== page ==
I haven't read the article yet but I opened the link. I just wanted to post for the other expectant twin moms who have mentioned feeling nervous, and cautiously optimistic. I agree with others who've mentioned that it is possible and do-able.
I am at the four month mark (so, not really TOO far yet) and things are humming along. It is hard, in the sense that you are called on to be uniquely available to two babies, and in the sense that there are ups and downs as far as degree of the demand that's on you....growth spurts, fussy stages and extra neediness associated with developmental spurts, nights of more or less sleep (because of more or less nursing.) It's a challenge because that commitment is there, and it can be challenging.
But we are going along and I never really assumed anything different. Either because of confidence or obliviousness, I didn't buy any bottles or get a pump before the twins were born (I have an Avent Isis hand pump that I used briefly to have a supply of breastmilk onhand when I started solids with my older child, for mixing with food--I thought I might pump more with her but I never ended up using a bottle with her, so didn't really need the pump.) I ended up not introducing any bottles with the twins, either.
There were times that I've thought having expressed milk in a bottle would have solved my problems (like taking my elderly mom to a doctor's appointment, and ending up with both babies wailing, no way to hold both, trying to nurse one while the other screamed in his carseat, and fending of physicality from my still-adjusting preschooler....) but I never ended up doing anything about it. I do nurse them in public but not at the same time (we juggle babies back and forth, when I have my husband along.)
I fully expect to nurse through the first year, nursing exclusively until whenever we start solids (not feeling any too hurried about that, at the moment), and then on through the second year. I nursed my older daughter until 2 months before she turned 4 (she had cut back a great deal and was slowly weaning), and I won't be surprised if the twins go about that long. I remember the phases of urgency versus a more laid-back attitude that characterized toddler nursing for my daughter, and I see that it all could be challenging (emotionally and physically) with twins (as it certainly was with a singleton), but at this point, it feels nothing but do-able.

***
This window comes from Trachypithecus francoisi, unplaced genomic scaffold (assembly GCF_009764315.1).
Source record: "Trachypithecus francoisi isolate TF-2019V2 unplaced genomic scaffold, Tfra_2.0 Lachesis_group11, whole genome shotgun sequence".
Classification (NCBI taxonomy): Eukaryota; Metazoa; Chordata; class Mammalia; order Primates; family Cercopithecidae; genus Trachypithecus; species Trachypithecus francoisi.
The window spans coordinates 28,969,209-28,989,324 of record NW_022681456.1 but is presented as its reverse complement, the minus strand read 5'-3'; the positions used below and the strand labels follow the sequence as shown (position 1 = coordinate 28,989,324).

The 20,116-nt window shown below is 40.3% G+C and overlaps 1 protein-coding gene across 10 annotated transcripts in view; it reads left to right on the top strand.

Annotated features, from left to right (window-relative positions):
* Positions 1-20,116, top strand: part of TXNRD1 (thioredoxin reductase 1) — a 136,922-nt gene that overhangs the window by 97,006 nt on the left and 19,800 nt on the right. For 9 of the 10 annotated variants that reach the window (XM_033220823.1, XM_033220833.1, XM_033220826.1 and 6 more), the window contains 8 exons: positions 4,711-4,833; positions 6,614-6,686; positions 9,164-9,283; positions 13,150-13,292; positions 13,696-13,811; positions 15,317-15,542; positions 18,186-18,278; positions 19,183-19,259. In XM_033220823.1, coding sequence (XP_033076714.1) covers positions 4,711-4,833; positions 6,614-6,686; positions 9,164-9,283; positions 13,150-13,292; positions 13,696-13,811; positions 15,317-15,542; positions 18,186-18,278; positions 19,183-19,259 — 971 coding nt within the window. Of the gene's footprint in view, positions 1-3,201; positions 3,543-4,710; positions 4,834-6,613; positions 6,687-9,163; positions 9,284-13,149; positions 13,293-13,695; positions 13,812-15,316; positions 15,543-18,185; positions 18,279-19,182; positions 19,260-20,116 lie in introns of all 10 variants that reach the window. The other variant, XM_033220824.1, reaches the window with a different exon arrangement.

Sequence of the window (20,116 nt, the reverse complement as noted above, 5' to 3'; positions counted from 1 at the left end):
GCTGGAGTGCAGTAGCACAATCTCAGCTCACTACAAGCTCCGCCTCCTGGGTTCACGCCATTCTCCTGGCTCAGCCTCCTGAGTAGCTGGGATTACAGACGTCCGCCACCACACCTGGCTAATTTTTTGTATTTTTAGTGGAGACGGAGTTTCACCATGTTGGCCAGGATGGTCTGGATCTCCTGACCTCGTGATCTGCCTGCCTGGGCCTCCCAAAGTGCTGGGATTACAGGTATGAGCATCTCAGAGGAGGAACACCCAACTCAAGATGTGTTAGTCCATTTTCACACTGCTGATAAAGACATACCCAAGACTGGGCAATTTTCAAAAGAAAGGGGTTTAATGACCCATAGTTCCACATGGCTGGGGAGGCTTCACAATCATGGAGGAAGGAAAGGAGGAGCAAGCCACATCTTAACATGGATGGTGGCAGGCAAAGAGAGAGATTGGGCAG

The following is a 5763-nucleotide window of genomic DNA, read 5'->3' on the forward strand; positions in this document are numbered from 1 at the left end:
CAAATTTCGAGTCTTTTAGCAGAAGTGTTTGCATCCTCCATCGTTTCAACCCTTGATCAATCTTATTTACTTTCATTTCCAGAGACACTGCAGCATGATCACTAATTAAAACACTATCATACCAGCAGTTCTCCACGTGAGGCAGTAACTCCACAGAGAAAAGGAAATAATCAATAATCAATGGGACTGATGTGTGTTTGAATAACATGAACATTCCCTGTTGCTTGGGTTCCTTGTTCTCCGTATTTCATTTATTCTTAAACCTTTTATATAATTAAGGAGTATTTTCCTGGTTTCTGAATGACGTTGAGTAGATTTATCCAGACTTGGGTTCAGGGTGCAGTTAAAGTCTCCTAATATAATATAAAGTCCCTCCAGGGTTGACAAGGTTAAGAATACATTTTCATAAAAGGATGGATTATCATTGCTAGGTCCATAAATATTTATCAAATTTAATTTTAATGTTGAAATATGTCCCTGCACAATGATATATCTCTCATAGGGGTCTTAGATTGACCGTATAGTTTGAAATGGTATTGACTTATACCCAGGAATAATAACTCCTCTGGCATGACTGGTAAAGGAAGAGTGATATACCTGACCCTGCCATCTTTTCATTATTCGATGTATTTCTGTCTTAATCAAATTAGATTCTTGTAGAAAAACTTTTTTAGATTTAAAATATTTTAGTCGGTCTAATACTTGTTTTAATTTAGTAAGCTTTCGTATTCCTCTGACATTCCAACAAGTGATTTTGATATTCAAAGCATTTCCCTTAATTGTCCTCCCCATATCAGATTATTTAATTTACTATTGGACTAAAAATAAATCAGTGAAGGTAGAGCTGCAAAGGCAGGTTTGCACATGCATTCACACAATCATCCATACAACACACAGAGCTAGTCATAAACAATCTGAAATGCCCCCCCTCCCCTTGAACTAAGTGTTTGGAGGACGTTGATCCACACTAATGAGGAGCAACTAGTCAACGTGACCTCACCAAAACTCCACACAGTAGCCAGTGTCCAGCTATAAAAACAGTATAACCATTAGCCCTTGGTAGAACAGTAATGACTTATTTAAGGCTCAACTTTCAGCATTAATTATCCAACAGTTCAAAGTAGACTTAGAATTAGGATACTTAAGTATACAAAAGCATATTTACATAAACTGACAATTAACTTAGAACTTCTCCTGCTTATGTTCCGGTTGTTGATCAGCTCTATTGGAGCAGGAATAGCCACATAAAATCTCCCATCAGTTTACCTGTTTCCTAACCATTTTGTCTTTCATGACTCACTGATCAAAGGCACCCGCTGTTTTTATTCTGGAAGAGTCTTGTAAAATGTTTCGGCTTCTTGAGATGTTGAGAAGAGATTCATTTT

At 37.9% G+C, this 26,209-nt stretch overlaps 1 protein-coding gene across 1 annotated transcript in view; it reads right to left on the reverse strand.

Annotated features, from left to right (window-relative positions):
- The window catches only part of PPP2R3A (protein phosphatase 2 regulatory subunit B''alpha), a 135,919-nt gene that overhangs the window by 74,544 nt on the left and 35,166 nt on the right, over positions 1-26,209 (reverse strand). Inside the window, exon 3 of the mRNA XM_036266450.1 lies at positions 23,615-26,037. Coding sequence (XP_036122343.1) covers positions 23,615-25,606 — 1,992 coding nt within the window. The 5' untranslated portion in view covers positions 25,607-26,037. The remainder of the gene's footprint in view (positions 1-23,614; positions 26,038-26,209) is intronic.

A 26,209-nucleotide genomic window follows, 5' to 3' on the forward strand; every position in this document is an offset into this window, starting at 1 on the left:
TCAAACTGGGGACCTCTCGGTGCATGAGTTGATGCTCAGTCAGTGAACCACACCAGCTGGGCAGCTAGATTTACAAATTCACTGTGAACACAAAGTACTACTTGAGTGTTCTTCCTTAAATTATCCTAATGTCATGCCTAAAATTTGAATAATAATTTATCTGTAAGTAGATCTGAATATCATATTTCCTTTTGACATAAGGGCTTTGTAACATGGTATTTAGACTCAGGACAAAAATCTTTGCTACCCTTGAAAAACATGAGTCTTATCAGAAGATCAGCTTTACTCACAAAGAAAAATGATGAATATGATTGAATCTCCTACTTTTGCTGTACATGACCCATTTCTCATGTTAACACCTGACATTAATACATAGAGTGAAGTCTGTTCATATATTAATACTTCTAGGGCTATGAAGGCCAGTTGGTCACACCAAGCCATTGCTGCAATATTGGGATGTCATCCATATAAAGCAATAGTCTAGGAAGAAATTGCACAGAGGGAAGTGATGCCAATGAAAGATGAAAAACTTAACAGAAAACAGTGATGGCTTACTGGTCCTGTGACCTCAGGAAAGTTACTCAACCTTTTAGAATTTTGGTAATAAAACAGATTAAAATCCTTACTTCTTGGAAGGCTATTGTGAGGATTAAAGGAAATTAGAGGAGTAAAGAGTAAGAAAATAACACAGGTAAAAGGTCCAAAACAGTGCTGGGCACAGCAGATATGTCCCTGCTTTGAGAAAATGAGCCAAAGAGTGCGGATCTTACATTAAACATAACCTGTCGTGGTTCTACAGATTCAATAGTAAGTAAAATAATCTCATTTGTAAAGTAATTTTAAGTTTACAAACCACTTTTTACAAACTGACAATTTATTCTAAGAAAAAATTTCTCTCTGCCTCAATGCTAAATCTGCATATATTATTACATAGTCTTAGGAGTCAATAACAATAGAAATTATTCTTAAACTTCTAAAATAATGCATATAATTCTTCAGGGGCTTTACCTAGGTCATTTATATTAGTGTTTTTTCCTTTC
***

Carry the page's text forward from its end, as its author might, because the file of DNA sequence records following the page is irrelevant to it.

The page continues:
Of course, I'm kind of in a smoother period right now!
For awhile, I did feel enmeshed and it felt constant and anything else pulling at me in my life got neglected. Only now is my house BEGINNING to seem livable/presentable (and I'm serious), and I'm feeling better about things. I don't want to minimize the upheaval and challenge of ALL of it, including the nursing factor, with two newborns. But on the level of taking it one day at a time and just attending to the needs of whoever was in front of me, needing me, it was do-able.
I got more willing to nurse them together once my husband's paternity leave ended (at 6 weeks) and I no longer had someone to hold/bounce the other baby. It can be physically challenging (sometimes my skin crawls and I get irritable, I assume it's the sensations) but it serves a purpose. But yeah, nursing one at a time feels luxurious. (Unless, of course, they're growth-spurting and it's never-ending. Then a little tandem time is worth it for sure!)
My twins were full-term and fed well from the start. Short frenulums, and some pain/discomfort for me because of that, but in the end we decided it wasn't necessary to have them clipped & we'll wait and see how talking comes along....if they stretch or not. They now are nursing well despite the short frenulums (as far as pain to me--no more discomfort related to that) and the oversupply/forceful letdown issue is mostly something they can manage, too.